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Sri Lanka (2)

S Mahendran & A Peiris

In the goodness of the Lord, the spread of the Gospel in Sri Lanka, and the stabilising of assembly witness, have been blessed greatly in the past 11 years. In the September issue of Believer’s Magazine, something of the history and culture of the island was provided as a background to the report by local brethren in this issue.

Assembly work in the island of Sri Lanka, then known as Ceylon, began in 1910 when a group of brethren from Great Britain, who were working in business houses, civil service and the plantation areas, decided to meet for worship in a rented house named ‘Pendleton’. A Chinese lady, Mrs Isabel Loos, was saved at a Gospel Meeting conducted by a visiting missionary, Mr Gregson. Subsequently, Mrs Loos purchased land about 500 metres from ‘Pendleton’, built Bethesda Gospel Hall, and donated furniture for its opening in April 1919. Mrs Loos was in her seventies when she was saved. She was baptised by Mr Wilcox, a former principal of Clarence School in Coonoor, Tamil Nadu, India who visited Ceylon regularly. In the early years, some of the full-time workers who visited Ceylon to give help in the Lord’s work included Messrs Arthur F Whitty, Charles J Rolls, Handley Bird, A C Rose, Silas Fox and J M Davies. In those days the assembly consisted exclusively of Europeans and Burghers (islanders of colonial descent).

The country gained independence from Britain in 1948. With the development of nationalism, political instability followed, and led to many of the Europeans leaving the country. As a result, numbers in the assembly reduced drastically. The last remaining elder, Mr Fred Collette, emigrated to Australia in 1971 after more than 30 years of dedicated service in the assembly. But God was at work far off in Scotland. A Sri Lankan man and his wife, Mr and Mrs George Nicholas, were saved in 1971 while Mr Nicholas was studying architecture in Aberdeen. When they returned home, they associated themselves with the handful of believers meeting at Bethesda. God used them, many in their extended family were saved and, gradually, the assembly grew. Meetings were expanded, and Tamil and Sinhala language meetings were introduced over the next decade as more and more local people were saved and came into fellowship. In the 1990s, assemblies were established in Vavuniya and Jaffna. A major factor in the expansion was a literature work, with Bible Correspondence Courses being sent all over the island. George Nicholas was involved in the printing, translation and distribution of this literature until his homecall in 2005.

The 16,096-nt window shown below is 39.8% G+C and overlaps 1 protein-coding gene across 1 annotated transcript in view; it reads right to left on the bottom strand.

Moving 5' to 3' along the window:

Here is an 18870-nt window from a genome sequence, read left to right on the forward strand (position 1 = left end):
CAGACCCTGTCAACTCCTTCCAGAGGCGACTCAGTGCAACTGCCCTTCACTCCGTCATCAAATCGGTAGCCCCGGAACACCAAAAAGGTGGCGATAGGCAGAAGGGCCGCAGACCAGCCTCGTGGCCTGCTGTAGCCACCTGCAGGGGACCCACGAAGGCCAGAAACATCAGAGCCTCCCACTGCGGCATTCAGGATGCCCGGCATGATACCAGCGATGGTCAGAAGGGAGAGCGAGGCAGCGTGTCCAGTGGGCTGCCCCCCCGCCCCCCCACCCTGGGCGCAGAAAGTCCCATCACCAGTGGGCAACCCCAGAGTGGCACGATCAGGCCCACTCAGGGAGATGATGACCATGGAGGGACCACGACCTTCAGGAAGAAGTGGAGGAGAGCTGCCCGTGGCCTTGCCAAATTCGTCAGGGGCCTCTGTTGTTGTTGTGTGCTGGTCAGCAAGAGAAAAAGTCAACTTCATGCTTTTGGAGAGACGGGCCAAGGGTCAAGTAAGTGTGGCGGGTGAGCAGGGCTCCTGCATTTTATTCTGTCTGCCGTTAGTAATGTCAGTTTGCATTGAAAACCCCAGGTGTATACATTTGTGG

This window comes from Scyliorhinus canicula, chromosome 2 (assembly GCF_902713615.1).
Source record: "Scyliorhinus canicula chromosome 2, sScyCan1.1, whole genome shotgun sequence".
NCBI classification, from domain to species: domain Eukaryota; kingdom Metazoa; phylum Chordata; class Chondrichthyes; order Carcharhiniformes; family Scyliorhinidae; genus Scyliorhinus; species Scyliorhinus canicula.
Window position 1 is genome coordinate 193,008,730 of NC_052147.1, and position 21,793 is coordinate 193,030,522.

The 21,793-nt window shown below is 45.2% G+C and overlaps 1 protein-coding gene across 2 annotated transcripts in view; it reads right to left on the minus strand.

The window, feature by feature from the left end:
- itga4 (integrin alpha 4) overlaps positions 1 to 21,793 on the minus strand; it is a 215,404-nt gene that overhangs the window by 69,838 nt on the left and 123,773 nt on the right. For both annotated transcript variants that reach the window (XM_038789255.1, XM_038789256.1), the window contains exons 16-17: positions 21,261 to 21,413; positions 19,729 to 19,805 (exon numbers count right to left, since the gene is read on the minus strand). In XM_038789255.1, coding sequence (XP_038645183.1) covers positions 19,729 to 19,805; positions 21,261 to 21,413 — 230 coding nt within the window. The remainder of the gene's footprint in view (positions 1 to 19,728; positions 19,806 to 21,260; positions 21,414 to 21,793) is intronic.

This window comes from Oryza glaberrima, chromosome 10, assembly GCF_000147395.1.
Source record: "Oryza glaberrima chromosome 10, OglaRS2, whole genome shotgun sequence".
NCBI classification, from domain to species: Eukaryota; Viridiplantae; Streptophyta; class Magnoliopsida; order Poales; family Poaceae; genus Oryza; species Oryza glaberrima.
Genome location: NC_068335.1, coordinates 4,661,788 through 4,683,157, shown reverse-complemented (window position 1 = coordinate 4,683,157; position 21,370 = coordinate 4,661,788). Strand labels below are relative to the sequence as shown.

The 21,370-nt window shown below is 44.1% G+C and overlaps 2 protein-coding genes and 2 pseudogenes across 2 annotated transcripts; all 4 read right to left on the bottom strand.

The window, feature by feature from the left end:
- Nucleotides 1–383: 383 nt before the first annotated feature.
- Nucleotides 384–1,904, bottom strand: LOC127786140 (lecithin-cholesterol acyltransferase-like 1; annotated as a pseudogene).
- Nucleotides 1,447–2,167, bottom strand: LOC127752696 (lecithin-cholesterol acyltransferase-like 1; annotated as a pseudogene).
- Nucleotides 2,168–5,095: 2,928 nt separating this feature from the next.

In December 2004, a tsunami struck the island of Sri Lanka, and large parts of the eastern and southern coasts were affected. Brethren from the assembly in Colombo became involved in the relief work, and this brought them into contact with believers on the east coast of the island. Initially, every week the brethren would drive ten hours to the east coast to distribute relief. The journey was not easy as the infrastructure had been damaged, and a large part of the area was caught up in the civil war between the Tamil Tigers and the Government forces. After the initial phase of relief work was over, the brethren focused on providing spiritual help to those with whom they had come into contact. Regular Gospel Meetings were held, and many were saved.

During 2005, the brethren in Colombo had made known the need for spiritual help in Sri Lanka to Mr Willie Houston of the Lord’s Work Trust in Kilmarnock. Through him, Mr Phil Coulson visited Sri Lanka to assist in the work. When Mr Coulson started visiting the island regularly there was a wonderful response to his teaching on assembly truths. Many who were newly saved, along with other Christians, made adjustments to bring themselves into line with New Testament teaching. There was a great revival, and suddenly there was a great hunger to know and learn more from the Word of God. Subsequently, several other brethren started to visit the island regularly to give help in the Gospel and in ministry, and this has enabled the Lord’s work in the island to grow.